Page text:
The paper, "Entropy of Search Logs: How Hard is Search? With Personalization? With Backoff?" (ACM page) covers much of the talk and adds more detail. An excerpt:
Although there are lots of pages out there, there are not that many pages that people actually go to ... [We] estimate the entropy of URLs (and queries and IP addresses) based on logs from Microsoft's www.live.com. We find that it takes just 22 bits to guess the next URL (or next query or next IP address). That is ... millions, not billions.So, this is one of the dramatic, thought-provoking, outlandish claims. Qiaozhu is arguing that analysis how many pages people actually go to in Live Search seems to indicate that a relatively small cache of pages (millions) would be sufficient to capture almost all searchers. During the talk, he took this even further, saying that there might be some possibility of fitting a search index of all the pages you might care about on a flash drive.
Large investments in clusters in the cloud could be wiped out if someone found a way to capture much of the value of billions [of indexed pages] in a small cache of millions.
On the one hand, there is little doubt there is a long tail of infrequently executed queries and that many (and perhaps even most) queries can be satisfied from a reasonably large cache if it is well structured.
On the other hand, there appear to be large logical leaps in using entropy to make claims about the difficulty of the problems in search. Information entropy provides a lower bound on how much space is needed to encode information, the maximum compression possible for the information. The analyses in the paper, such as that all the URLs accessed through Live Search in the last two years could be encoded in 22.44 bits, provide the minimum number of bits required to encode that data. To take that minimum and then re-state it as the actual amount of effort required (e.g. "It takes around 22 bits to guess the next url") seems like it requires a fairly large leap of faith.
Practical issues also get in the way here -- such as new or updated pages and responding immediately to changes in behavior such as a major news event -- that make it seem unlikely that "large investments in expensive computer systems in the cloud to index billions of pages ... could ... be wiped out [because] ... a small cache of a few million pages ... [captures] much of the value."
And, other looks at similar data have said there is little potential to capture all of the value of a search engine with a large cache. For example, in SIGIR 2007, Baeza-Yates et al. wrote that:
In the query log we used, 88% of the unique queries are singleton queries, and 44% are singleton queries out of the whole volume. Thus, out of all queries in the stream composing the query log, the upper threshold on hit ratio is 56%.Yet there remains much to consider here. While there may be large numbers of singleton queries, do those queries matter? Are there clicks on them? What would be the impact of dropping many of them (either by mapping them to similar queries that are in the cache or by returning no results)? The measures of entropy given by Qioazhu imply that many of these queries do not matter to users, part of why I found the paper so thought-provoking. Looking at cache size with respect to user experience -- satisfying queries that matter -- seems like fertile ground for further investigation.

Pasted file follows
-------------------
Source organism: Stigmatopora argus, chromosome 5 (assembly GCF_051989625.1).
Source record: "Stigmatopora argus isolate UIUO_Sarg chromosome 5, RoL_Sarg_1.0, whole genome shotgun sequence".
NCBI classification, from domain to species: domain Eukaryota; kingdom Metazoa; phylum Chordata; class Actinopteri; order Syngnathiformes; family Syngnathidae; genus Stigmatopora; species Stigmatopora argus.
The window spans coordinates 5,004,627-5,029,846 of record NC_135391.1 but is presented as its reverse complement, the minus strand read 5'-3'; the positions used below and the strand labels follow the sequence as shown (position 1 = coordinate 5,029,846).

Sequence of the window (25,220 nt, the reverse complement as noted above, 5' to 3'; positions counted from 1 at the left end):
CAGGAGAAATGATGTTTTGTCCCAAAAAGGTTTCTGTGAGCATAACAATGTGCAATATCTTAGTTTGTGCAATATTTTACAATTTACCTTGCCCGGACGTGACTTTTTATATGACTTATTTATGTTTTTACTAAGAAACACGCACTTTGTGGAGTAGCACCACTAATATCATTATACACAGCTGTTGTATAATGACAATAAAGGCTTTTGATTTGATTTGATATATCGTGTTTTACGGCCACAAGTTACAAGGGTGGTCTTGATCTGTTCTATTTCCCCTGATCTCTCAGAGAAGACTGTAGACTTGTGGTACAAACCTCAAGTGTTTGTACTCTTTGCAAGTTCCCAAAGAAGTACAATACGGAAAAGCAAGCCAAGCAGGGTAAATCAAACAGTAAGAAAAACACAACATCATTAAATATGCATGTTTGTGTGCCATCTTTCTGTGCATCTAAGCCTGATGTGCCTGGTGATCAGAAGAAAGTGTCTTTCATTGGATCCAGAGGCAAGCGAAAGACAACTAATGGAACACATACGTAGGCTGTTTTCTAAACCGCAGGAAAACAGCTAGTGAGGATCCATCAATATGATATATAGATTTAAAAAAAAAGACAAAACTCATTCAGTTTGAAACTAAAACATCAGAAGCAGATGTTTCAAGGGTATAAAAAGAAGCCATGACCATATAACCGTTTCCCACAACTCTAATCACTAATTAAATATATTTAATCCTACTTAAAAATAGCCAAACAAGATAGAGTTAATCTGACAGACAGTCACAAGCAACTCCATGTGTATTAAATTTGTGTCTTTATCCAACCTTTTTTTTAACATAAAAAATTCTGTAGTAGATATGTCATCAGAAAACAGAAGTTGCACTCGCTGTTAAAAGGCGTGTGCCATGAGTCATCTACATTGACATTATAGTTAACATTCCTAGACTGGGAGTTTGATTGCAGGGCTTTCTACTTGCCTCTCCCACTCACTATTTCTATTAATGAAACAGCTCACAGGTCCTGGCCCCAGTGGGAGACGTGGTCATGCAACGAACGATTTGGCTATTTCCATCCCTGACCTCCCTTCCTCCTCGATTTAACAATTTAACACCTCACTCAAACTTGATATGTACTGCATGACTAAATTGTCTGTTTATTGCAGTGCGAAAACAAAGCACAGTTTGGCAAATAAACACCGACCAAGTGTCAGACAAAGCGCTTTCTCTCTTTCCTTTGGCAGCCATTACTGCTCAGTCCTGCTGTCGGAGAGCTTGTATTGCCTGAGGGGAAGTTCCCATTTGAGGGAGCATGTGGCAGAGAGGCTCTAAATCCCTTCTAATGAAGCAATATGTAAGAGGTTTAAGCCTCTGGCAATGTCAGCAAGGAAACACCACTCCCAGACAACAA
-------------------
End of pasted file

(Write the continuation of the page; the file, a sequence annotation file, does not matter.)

This is because only 56% of all the queries comprise queries that have multiple occurrences. It is important to observe, however, that not all queries in this 56% can be cache hits because of compulsory misses. This is different from capacity misses, which happen due to space constraints on the amount of memory the cache uses. If we consider a cache with infinite memory, then the hit ratio is 50%. Note that for an infinite cache there are no capacity misses.
The WSDM paper also had an interesting discussion of how much personalization could help with search, where "personalization" here is limited to looking at how users from the same IP range (e.g. grouping everyone in the 156.111.*.* block together). The authors found that the variation (as measured by entropy) of the URLs clicked for a query for an IP range was much less than the entropy overall. In giving an example of how MSG can be disambiguated to mean either "Madison Square Garden" or "Mono-sodium Glutamate", they imply that this is primarily due to the implicit information about location contained in IP addresses.
In this personalization/localization analysis and some of the other analyses in the paper, I did wonder if the drops in entropy are at least partially explained by reducing the data size. That is, when I limit to queries from a small IP range, there may be only a few people who did that query and clicked results, which would give me low entropy, but only because I have just a few examples. Even so, the conclusion makes intuitive sense, that adding information about IP address to queries can help disambiguate some queries, especially local searches.
Finally, the paper also includes brief but fun discussions of the difficulty of query suggestions, the variation in what people click on in the search results, and time of day and time of week effects. Definitely a fun and thought-provoking read.
Update: Video of Qiaozhu's talk is now available.
Update: Please see also my earlier post on a WWW 2007 paper by Dou et al. where they use "click entropy ... as a simple measurement on whether the query should be personalized."